As a Cub Scout, every year I looked forward to the Pinewood Derby. If you have no idea what that is, allow me to educate you. You get a box, which contains a block of wood, four plastic wheels and four nails. The wood has two slots cut into one side, in which you would use the nails to attach the wheels. Before you put the wheels on, however, you cut and paint the block of wood into a car.
The main reason why I looked forward to the derby was because I got to use my dad’s tools to make the car. Cutting and sanding, forming the shape I wanted. My father would supervise and maybe nudge me along if I was doing something completely and totally wrong, but for the most part, I made my own car. It was one of the many things my father encouraged that lead to me being unafraid of working with my hands. The post last week about my car was one thing, but around the house I’ve fixed a broken fridge, installed ceiling fans and lights, run wires for new outlets, built furniture, and more.
The second thing I looked forward to was actually racing the car. It a simple race, the cars lined up at the start down a steep drop and a long straightaway to the finish. I never won. Not once. But, my car always finished, which is better than some. The kids who always won, you could just look at the cars and know that most of them probably watched while their fathers made the car. They were too sleek and properly weighted, too aerodynamic. And this was before the Internet made it easy to go look up a design to copy. I mean, what 8-year-old kid would think to counter sink weights into the front of the car at just the right places to properly pull the car down the drop start of the track but not so heavy or poorly placed to slow it down on the straightaway. Most of the winners looked like professionally designed and painted cars.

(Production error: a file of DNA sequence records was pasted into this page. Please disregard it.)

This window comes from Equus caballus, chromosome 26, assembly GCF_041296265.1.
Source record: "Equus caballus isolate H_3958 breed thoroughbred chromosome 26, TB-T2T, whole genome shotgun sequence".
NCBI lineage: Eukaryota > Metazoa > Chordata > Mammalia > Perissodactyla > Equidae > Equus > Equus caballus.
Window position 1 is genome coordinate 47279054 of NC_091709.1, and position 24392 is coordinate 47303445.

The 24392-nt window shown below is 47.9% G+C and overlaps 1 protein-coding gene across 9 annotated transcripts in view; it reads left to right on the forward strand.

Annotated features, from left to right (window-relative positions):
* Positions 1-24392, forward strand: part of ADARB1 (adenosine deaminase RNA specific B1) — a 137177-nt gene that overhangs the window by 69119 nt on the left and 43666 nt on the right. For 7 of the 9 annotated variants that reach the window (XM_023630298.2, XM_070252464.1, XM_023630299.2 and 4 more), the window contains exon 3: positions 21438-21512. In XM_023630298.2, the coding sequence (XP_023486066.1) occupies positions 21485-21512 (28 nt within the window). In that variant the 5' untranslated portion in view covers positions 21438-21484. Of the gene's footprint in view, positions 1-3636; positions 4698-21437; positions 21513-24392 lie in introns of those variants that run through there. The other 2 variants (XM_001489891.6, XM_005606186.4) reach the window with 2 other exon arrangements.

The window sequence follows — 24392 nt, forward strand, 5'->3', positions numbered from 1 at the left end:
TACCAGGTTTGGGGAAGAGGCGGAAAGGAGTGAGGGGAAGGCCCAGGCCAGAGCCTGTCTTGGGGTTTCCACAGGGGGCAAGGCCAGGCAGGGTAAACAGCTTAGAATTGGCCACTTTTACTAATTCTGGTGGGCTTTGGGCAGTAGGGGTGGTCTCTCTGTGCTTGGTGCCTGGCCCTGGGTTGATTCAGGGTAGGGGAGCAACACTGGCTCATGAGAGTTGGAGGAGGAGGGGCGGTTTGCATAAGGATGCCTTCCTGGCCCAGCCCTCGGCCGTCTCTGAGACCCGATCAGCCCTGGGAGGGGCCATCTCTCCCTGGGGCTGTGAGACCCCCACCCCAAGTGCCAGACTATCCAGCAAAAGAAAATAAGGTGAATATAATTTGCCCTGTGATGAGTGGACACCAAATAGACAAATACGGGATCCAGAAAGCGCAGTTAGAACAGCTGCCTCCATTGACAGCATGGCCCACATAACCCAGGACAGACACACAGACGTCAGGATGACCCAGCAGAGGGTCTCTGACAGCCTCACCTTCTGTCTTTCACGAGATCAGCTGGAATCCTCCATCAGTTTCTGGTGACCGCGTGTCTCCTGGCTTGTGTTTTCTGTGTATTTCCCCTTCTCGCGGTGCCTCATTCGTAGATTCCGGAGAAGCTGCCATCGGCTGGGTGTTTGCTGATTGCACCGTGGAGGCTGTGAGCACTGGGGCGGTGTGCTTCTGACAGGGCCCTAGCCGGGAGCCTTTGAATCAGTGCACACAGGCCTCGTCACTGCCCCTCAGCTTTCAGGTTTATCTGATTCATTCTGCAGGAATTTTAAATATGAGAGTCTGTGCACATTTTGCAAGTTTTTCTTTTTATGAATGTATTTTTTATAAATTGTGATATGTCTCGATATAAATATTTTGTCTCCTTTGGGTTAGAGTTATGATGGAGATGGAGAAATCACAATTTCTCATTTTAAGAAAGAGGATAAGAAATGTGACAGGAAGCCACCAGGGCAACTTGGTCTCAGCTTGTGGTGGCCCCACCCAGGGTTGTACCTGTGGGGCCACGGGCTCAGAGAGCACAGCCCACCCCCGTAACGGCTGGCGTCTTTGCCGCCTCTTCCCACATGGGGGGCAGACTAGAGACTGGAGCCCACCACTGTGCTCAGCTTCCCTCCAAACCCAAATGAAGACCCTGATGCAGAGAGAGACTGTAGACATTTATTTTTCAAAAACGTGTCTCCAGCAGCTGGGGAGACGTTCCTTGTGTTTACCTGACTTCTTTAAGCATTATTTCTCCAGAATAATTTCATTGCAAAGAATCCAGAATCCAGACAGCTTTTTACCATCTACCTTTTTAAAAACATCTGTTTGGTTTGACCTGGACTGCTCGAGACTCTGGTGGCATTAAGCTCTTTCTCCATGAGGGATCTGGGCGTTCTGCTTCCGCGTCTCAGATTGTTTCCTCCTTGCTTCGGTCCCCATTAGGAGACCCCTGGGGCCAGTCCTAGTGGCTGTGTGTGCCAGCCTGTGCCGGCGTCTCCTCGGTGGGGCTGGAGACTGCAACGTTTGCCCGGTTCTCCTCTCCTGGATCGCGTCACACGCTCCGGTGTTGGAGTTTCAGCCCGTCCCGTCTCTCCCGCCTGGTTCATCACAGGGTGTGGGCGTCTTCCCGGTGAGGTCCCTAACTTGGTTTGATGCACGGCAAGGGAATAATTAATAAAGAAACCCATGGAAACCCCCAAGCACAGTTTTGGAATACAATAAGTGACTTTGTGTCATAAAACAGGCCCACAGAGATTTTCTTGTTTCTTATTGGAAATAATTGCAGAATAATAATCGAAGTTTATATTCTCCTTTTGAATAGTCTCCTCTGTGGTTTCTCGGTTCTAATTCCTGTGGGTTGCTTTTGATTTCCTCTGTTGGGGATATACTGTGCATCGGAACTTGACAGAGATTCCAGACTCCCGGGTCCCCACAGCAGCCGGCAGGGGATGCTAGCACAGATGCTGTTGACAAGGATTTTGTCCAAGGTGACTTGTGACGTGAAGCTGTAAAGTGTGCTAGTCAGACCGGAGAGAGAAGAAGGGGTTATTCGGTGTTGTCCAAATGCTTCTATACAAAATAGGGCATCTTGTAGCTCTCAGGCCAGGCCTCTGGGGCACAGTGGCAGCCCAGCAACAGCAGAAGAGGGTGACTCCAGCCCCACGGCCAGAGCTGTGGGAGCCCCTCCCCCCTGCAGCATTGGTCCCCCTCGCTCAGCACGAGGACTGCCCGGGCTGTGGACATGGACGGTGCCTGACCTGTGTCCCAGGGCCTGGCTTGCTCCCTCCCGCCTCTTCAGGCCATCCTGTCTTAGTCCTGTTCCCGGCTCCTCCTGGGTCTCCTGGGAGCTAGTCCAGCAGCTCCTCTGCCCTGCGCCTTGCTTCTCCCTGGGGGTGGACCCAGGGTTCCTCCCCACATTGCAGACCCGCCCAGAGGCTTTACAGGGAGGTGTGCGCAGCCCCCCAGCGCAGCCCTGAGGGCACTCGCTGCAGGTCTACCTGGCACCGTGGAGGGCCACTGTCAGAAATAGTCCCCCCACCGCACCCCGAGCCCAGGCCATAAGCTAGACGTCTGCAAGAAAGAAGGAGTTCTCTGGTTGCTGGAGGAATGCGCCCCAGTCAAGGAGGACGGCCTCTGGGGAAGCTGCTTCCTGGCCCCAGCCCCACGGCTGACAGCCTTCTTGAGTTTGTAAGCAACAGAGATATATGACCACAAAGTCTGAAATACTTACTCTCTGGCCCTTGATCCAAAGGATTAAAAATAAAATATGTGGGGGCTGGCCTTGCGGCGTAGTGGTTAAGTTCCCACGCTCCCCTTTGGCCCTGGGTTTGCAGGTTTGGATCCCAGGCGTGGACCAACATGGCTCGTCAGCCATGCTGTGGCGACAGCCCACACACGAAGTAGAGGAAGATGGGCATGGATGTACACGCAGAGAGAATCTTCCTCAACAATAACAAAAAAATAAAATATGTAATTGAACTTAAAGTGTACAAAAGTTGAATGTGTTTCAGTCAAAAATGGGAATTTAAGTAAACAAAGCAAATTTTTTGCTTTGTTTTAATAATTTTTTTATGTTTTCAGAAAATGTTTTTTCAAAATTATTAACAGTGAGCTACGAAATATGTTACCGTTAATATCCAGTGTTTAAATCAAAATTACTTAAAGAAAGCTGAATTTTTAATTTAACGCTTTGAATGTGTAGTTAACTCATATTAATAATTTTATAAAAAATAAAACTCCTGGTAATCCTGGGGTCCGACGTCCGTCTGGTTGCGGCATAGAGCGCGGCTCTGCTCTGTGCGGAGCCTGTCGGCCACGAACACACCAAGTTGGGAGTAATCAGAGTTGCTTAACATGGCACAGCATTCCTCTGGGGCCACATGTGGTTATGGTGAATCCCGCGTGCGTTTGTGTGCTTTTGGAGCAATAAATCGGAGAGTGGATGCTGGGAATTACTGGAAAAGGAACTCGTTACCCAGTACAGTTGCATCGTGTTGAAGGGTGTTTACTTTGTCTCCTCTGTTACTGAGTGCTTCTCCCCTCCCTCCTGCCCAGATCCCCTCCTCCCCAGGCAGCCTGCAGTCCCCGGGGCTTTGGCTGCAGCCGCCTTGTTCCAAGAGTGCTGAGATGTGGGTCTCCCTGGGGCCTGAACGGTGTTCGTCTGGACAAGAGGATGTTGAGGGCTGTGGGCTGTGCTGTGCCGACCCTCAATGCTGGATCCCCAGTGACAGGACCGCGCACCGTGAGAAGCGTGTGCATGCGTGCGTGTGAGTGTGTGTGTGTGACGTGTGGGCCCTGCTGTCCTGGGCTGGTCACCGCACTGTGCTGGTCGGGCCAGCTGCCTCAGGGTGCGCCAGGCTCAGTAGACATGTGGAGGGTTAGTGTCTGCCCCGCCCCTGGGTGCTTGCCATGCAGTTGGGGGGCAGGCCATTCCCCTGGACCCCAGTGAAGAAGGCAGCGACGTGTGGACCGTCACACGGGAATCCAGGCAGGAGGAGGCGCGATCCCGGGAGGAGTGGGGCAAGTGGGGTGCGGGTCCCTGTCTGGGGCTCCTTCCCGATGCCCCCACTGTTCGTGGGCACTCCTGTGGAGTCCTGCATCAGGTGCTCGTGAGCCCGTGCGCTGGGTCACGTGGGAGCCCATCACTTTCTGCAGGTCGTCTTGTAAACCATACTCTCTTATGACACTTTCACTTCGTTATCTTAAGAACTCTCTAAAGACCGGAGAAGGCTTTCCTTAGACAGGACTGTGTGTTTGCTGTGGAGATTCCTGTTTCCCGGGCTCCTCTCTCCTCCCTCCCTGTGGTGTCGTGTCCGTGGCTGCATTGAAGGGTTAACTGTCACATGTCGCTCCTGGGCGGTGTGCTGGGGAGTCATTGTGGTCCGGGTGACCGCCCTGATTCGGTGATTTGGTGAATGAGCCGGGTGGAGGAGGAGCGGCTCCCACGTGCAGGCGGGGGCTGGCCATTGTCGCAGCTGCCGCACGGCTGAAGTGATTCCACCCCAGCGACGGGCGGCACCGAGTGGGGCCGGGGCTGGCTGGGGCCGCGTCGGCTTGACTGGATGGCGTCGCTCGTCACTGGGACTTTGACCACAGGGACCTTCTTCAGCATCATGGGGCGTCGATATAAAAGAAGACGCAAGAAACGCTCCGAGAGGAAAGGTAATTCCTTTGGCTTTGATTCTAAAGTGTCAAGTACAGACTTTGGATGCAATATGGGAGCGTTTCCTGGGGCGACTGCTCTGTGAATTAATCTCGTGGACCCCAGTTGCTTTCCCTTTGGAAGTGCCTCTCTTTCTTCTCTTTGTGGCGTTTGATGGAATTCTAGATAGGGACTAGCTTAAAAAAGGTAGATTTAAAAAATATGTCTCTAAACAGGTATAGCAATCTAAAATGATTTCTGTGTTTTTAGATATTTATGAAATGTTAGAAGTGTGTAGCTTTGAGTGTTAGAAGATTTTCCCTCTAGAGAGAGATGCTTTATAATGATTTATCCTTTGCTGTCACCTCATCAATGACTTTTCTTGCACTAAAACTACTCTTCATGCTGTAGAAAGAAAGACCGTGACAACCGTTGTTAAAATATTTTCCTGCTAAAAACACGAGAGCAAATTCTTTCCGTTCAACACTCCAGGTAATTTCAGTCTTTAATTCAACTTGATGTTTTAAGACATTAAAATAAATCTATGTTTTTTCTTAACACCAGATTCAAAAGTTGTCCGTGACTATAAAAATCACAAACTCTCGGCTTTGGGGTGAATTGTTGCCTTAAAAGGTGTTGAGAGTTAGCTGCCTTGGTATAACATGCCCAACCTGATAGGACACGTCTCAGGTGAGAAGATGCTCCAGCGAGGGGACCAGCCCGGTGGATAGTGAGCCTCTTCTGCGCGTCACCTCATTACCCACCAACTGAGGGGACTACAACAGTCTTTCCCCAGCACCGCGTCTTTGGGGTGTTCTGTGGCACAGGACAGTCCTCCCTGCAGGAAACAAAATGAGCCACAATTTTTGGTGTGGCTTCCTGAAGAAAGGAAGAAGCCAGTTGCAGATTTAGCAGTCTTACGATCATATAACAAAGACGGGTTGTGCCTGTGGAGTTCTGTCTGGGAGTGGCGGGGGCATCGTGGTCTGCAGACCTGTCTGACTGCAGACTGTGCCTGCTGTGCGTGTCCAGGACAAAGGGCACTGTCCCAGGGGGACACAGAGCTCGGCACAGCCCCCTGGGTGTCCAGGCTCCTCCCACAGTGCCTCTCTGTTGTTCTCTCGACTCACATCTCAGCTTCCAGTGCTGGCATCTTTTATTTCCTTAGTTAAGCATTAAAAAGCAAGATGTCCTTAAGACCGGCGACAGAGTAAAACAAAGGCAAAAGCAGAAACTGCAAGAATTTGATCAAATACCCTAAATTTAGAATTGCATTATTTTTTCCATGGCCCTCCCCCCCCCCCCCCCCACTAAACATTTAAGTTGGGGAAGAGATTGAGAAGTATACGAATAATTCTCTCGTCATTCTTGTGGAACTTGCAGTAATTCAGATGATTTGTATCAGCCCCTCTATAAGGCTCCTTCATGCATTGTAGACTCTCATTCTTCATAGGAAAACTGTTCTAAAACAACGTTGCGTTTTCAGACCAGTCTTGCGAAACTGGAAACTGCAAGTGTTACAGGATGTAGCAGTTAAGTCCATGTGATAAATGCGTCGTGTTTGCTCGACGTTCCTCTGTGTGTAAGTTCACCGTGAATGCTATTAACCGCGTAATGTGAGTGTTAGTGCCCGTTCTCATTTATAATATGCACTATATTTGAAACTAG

On the other hand, the losers, like me, had cars with superhero logos and often bizarre shapes, you know, a kid’s idea of aerodynamic born of cartoons and science fiction. I never got a trophy, except when they started giving out those silly participation ribbons – yes, we had those even back in the 80’s, it’s not a newÂ phenomena – but I was always proud of my car.
Looking back, I’m happy that my dad let me make my own mistakes and didn’t protect me from failure. I think most people are defined not by their wins but by how they recover from their losses. I’ve had my share of blows in life, been knocked down a time or two or twenty, but here I am, still standing.
I think I’m going to buy a Pinewood Derby kit and make myself just one more car…